Wednesday, March 27, 2013

Iran Considering Suspension of 20% Uranium Enrichment

Still Opposes Closure of Fordo, Shipping Out Enriched Uranium

Iran is considering a proposal by major world powers to suspend its 20-percent uranium enrichment for a six-month period and convert its stockpile of 20-percent enriched uranium into oxide for medical use, Al-Montor reported on Tuesday, quoting diplomatic sources familiar with the the Iranian position outlined at last week’s technical talks with P5+1 in Istanbul.

The Iranians, however, reportedly raised objection to suspending the operations at Fordo nuclear facility except for 20-percent enrichment and shipping out their current stockpile instead of converting it into oxide. They also did not agree to sign IAEA’s additional protocol for enhanced inspections.

File photo: P5+1 delegates at Almaty Talks. 27 February 2013 (AP)


Anonymous said...

What strikes me on all these negotiations is that China and Russia, the so-called friends of Iran, go with all demands and resolutions of this self-appointed group. Iran should be wary of these countries some of them were imperial powers just yesterday.
Why didn't they object to the demand that Iran close down its Fordow? Under which international law except that of the jungle?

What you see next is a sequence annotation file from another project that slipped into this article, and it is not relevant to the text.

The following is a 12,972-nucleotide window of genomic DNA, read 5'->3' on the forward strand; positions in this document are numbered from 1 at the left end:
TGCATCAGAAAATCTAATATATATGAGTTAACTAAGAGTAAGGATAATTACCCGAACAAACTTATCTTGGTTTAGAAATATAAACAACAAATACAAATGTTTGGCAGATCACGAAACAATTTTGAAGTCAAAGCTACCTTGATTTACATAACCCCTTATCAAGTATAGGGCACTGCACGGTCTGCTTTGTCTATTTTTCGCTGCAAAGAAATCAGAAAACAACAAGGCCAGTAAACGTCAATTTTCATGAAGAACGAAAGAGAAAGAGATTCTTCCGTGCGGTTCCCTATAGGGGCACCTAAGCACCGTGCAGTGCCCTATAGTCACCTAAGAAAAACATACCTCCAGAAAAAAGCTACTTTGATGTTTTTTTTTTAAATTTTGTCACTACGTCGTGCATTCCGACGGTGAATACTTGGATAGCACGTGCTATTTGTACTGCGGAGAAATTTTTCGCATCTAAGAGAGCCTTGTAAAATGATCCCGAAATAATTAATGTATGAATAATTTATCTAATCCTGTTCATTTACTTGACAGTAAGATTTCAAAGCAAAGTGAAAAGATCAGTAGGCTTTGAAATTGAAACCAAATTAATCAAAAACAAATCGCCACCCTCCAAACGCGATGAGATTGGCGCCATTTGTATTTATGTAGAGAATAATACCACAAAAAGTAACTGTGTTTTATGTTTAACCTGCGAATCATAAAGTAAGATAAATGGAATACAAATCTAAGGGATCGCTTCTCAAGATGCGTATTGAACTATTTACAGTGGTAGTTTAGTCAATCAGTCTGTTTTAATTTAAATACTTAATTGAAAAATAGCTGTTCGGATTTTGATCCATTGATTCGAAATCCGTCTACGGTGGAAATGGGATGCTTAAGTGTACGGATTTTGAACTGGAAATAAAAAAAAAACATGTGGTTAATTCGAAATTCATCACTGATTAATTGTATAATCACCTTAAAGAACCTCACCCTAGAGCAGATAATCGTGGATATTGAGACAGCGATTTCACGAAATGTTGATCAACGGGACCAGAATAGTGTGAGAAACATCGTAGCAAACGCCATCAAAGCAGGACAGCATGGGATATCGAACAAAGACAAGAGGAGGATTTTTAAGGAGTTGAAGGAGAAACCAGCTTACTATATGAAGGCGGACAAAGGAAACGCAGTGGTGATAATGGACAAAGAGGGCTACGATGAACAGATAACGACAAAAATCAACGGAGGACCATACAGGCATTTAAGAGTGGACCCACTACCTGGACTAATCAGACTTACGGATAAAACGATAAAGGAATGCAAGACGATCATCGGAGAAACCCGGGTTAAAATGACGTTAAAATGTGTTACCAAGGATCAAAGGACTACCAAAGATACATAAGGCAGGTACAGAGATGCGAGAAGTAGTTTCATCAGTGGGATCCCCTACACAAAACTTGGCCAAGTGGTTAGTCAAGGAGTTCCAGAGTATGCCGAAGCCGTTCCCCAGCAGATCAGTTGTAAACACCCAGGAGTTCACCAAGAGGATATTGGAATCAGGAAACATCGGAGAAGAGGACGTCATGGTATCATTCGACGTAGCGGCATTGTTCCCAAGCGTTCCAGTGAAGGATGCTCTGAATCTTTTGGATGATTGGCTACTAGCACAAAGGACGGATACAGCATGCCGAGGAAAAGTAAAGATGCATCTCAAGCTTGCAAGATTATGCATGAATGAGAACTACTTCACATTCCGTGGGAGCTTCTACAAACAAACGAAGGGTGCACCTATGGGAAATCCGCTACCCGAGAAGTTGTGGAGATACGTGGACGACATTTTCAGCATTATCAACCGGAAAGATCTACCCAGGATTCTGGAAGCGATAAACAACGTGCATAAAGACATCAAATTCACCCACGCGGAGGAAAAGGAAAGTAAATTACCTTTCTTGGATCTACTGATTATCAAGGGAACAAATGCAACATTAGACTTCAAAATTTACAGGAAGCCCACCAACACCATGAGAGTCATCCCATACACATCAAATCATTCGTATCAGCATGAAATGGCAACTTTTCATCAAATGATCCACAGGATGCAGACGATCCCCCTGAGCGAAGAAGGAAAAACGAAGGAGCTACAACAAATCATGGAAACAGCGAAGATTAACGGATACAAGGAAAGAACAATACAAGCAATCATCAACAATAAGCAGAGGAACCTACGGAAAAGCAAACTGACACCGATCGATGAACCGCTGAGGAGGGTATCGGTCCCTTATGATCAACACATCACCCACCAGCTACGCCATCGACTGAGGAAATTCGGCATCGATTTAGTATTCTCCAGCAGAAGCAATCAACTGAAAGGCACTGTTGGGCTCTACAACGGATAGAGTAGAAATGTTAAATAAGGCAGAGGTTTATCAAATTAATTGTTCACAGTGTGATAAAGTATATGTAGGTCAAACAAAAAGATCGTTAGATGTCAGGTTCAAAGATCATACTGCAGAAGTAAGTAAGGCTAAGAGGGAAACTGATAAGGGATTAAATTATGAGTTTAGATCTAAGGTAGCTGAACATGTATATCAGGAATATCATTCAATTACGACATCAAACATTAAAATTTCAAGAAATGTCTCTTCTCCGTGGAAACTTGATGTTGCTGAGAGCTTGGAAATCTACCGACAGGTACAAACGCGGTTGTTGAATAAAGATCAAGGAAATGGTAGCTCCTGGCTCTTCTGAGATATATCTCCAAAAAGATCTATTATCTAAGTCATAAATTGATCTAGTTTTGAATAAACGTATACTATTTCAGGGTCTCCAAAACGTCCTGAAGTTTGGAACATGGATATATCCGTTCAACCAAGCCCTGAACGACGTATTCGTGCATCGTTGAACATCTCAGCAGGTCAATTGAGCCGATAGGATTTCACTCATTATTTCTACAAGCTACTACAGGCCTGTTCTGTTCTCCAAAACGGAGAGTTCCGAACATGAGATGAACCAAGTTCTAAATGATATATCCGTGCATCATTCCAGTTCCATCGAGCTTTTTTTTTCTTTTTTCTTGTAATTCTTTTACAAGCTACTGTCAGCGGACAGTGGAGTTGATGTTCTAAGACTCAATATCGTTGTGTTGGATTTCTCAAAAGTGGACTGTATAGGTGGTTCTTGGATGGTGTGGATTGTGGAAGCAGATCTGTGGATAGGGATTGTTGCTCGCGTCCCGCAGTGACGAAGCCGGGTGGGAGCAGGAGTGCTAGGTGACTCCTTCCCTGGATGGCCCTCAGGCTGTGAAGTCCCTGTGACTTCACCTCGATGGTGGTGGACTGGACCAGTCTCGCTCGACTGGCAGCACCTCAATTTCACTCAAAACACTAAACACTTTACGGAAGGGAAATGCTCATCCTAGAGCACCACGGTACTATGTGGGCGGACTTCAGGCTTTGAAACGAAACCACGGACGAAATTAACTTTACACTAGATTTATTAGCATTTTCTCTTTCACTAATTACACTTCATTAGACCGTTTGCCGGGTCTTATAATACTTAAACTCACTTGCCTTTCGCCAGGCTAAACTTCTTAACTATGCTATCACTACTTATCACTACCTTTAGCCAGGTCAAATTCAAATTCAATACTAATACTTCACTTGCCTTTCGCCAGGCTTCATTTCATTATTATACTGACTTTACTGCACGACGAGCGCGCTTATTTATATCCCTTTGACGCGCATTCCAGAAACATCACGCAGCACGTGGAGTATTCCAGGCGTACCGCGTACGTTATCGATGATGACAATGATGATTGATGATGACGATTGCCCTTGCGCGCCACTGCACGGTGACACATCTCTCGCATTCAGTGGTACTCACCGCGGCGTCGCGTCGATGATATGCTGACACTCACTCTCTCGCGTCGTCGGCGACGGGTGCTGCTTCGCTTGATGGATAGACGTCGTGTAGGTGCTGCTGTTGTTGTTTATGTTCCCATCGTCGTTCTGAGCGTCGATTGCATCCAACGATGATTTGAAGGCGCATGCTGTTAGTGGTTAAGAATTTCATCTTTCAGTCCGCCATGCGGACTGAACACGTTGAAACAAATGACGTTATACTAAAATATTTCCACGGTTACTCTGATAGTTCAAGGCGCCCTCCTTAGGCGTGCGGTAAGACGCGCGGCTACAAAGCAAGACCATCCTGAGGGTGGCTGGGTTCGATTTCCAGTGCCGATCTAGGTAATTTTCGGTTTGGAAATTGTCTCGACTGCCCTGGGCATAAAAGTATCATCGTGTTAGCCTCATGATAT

mat said...

Come what may, IRAN will never ever give up or surrender its country peaceful nuclear energy program to the West's double-standard style of demand or order. It is IRAN's ultimate right just like any other nation in the world and no any single normal person will or can deny it, globally.

Anonymous said...

not a bad deal suspend the sanction against suspension of 20% Enrichment
irAN has enough 20% enriched. enough for some years.
if they want to make bomb, the ARAK-40 producing plutonium

Mark Pyruz said...

The Iranian position in these talks is easy to predict. They're consistent. The 20% issue is related to their medical needs and Fordo is needed as a means of defense. And the red line is their right to the nuclear fuel cycle. Simple.

The variable for some now has been the U.S. led position: when will it compromise and accept Iran's rights under the NPT, and how will it be able to take away sanctions.

Nader Uskowi said...

An interesting question! Pro-government commentators have a tendency to explain away Iran’s economic woes by reminding us that China and Russia are Iran’s newfound cousins, reliable trading partners and supporters of Iran at all international forums. But when it comes to P5+1, they use the word “Western” to explain opposition to Iran’s nuclear program; as if Russia and China were not in the room (just look at the photo on this post!)

I also believe there the economic growth in the world has taken an Eastward turn, especially with regard to China. But this is a historic, slow-moving trend at macro-economic level, and cannot and will not explain all economic issues regarding Iran. Not that simple! Iran might find itself at the opposite end of China and Russia in many economic and political issues in the coming decade, and vice versa.

Anonymous said...